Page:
Review: Ultimate Comics Spider-Man #2: Brian Michael Bendis’ Best Comic Ever

The costume doesn't even appear yet, and I could care less!

 

Written by Brian Michael Bendis

Art by Sara Pichelli and Justin Ponsor

 

Once upon a time there was an independent comic book writer who was putting out some very good, noir inspired books.  After years of work, he was quickly gaining a ton of buzz as a name to watch, and one of the major publishers gave him a shot.  While that success was a long time coming, it gave this writer time to really hone his craft.  Success was there not slow in coming, as his first major assignment was the launch of a new imprint.  This imprint was a home run both commercially and creatively, though it played a lot off of existing characters and readers expectations of situations.  This book would go on to be the longest run of any creative team on any comic at said big imprint.

 

After the success of this big, new imprint, this writer got a-hold onto the main franchise of the major company.  He proceeded to make that his bread and butter, his top seller, and get away from the intense, personal stories that made him an original critical darling.  Fans, in droves, turned on him, and even a relaunch of that original imprint couldn’t bring back the buzz around that creator, and though his sales numbers were hard to beat, his quality, often, was not.

 

That has no changed.  The writer, of course, is Brian Michael Bendis and he has, with Ultimate Spider Man’s relaunch and new character under the mask Miles Morales, rediscovered the skill that made him such a critical darling.  This book so far has all the writing nuance and ability that made Bendis’ Powers, Daredevil and Jinx must-reads.  But it’s better than those.  Bendis has, since then, become a father, and this story about a grade-school aged student has a heart and tenderness to it that are both undeniable and wonderfully done.

 

This issue features young Miles running away after his father and uncle’s argument that closed the issue prior.  His run offers him a chance to discover new powers and weirdness.  True to his age, he runs straight to the home of his brainy best friend and they try and figure out what’s going on.  This scene is wonderful, for while his friend has some cliché elements – builds models, thinks powers are the coolest – the mechanics of their conversation sound just like real kids.  Miles is discovered finally by his father, who gives him a talk about the past shared by both father and uncle.  This could easily have been another cliché scene, or worse, been overly preachy, but anyone who spends enough time around children will recognize the tone and the explanation given.  It’s one the understanding parent, guardian, or teacher the one more likely to explain, will almost always go into when there are serious matters afoot.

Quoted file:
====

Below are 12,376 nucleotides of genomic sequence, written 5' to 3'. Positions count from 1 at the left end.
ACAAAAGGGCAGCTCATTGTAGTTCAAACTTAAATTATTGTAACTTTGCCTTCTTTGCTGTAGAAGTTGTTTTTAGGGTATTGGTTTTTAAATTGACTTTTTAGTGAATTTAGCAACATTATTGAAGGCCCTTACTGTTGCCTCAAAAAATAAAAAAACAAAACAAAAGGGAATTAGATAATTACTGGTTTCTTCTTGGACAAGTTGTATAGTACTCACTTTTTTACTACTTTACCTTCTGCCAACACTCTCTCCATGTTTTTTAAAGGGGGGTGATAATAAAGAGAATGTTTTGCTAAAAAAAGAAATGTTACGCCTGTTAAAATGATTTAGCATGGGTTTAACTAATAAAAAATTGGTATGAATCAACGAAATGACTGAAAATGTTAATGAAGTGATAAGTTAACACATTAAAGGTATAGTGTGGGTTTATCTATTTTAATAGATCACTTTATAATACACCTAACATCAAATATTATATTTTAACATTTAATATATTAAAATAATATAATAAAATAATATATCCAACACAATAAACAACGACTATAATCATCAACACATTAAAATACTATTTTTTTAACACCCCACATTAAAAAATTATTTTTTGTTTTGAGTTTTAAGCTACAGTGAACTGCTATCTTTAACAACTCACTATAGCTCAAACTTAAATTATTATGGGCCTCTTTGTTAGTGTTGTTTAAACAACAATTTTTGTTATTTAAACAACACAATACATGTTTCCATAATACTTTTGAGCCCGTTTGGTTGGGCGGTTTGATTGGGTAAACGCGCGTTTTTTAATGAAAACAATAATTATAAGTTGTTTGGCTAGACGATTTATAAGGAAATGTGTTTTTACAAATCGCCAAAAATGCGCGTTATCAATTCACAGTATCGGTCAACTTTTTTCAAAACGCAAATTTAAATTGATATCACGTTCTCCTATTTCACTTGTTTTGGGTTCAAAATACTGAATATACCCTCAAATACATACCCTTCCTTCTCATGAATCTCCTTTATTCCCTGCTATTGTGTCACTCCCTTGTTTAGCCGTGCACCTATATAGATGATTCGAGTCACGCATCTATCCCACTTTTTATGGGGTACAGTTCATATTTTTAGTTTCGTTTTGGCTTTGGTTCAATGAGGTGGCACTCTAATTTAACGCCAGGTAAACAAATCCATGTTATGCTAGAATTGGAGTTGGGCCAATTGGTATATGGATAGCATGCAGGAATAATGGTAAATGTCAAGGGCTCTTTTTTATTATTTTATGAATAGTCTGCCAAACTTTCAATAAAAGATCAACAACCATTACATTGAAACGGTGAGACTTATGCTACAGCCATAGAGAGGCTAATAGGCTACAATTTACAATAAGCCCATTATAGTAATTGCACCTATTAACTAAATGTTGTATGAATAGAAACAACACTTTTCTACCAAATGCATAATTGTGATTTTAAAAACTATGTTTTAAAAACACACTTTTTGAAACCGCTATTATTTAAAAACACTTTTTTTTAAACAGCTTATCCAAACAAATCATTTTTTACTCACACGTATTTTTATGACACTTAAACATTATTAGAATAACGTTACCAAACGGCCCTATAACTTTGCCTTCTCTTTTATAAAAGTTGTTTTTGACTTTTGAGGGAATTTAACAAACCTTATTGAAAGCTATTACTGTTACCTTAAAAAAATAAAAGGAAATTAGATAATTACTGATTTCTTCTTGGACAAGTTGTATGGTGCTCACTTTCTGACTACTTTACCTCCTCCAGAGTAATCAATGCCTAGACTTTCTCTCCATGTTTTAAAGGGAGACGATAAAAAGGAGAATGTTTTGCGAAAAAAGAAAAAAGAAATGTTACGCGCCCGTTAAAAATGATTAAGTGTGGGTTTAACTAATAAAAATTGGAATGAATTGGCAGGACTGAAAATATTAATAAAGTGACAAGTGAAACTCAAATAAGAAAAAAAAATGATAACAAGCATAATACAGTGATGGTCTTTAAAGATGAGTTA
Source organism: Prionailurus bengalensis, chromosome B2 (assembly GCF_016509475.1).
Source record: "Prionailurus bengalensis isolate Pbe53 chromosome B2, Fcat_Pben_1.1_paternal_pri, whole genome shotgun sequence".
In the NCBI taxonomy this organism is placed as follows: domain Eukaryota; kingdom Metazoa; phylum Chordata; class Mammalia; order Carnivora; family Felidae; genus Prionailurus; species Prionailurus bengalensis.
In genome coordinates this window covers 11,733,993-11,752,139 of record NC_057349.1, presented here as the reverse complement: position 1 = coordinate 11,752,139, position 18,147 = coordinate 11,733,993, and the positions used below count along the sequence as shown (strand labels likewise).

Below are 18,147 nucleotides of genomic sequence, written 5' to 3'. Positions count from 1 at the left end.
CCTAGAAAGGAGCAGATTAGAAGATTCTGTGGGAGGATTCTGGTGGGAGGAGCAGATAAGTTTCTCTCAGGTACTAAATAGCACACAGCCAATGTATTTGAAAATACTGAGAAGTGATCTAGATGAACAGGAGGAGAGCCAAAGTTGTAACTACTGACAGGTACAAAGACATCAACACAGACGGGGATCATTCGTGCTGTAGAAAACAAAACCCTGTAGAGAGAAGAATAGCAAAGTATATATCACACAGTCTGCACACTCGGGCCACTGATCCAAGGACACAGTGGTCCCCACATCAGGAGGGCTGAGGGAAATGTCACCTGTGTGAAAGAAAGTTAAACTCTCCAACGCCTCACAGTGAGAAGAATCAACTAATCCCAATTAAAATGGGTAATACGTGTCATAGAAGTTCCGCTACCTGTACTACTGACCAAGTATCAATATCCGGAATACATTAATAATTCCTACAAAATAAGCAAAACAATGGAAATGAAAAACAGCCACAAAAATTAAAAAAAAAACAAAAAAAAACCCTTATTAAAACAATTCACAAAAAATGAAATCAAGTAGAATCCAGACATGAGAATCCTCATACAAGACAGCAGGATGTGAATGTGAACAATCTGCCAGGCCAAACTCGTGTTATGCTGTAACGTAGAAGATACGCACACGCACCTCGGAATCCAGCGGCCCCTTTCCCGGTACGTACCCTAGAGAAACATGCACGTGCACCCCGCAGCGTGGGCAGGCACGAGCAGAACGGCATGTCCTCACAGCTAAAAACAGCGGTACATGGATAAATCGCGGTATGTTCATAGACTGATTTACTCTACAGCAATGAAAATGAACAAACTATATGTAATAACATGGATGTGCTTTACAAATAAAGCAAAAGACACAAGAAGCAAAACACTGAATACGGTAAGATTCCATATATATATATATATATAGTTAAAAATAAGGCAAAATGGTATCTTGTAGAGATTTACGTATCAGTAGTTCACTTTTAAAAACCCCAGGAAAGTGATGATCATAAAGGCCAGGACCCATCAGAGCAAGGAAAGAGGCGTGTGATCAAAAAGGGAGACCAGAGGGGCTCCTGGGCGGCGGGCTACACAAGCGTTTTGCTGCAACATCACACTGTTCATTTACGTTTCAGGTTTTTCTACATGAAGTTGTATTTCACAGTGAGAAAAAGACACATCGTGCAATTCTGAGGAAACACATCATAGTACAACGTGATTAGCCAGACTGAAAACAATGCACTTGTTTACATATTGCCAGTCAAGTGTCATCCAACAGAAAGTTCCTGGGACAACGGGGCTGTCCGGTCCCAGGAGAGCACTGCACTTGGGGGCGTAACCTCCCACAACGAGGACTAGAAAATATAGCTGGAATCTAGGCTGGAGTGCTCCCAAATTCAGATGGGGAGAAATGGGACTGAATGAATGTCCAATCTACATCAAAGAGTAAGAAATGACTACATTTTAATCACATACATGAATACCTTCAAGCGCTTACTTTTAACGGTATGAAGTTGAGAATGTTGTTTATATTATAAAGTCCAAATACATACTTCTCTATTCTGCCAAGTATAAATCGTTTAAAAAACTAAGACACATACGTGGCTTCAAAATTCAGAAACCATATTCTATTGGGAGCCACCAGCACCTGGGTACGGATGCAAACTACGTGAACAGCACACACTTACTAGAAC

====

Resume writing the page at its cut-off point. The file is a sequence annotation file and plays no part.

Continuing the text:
Miles reactions to everything make the issue.  Not only are his words tone perfect, but the art of Sara Pichelli absolutely nails his facial expressions at every turn, from fear to shock to confusion, every bit is evident on Pichelli’s face.  She also does a great job showing his powers – sticking to walls, becoming invisible, bio electric stings, and agility – so that we know what they are well before we’re told.  The powers in and of themselves are a nice twist on what Spider-Man usually can do, and watching the confusion of Miles as they pop up is incredibly entertaining.  I never thought I’d be sad to see Chris Samnee on a book, and he’s coming to this title with #6, but as good as he is, I’m unsure he’s up to matching the sheer expression in Pichelli’s art.

 

The teen superhero genre has been done to death over the years, but this isn’t that.  This is a kid superhero story.  Miles is, at this point, still in grade school.  He’s a really good, likable kid, in a very strange situation that both the art and writing manage to humanize and make entirely both relatable and understandable to the reader.  This book has not only likeable, believable characters, but a real emotional core that feels true.  Bendis is a father, and that clearly informed this.  Pichelli, although a newcomer, is a brilliant with human expression and human behavior.  Rarely has an origin story been so compelling without major events or a faster pace.  This is two masters at their peak. Rating? 10/10.

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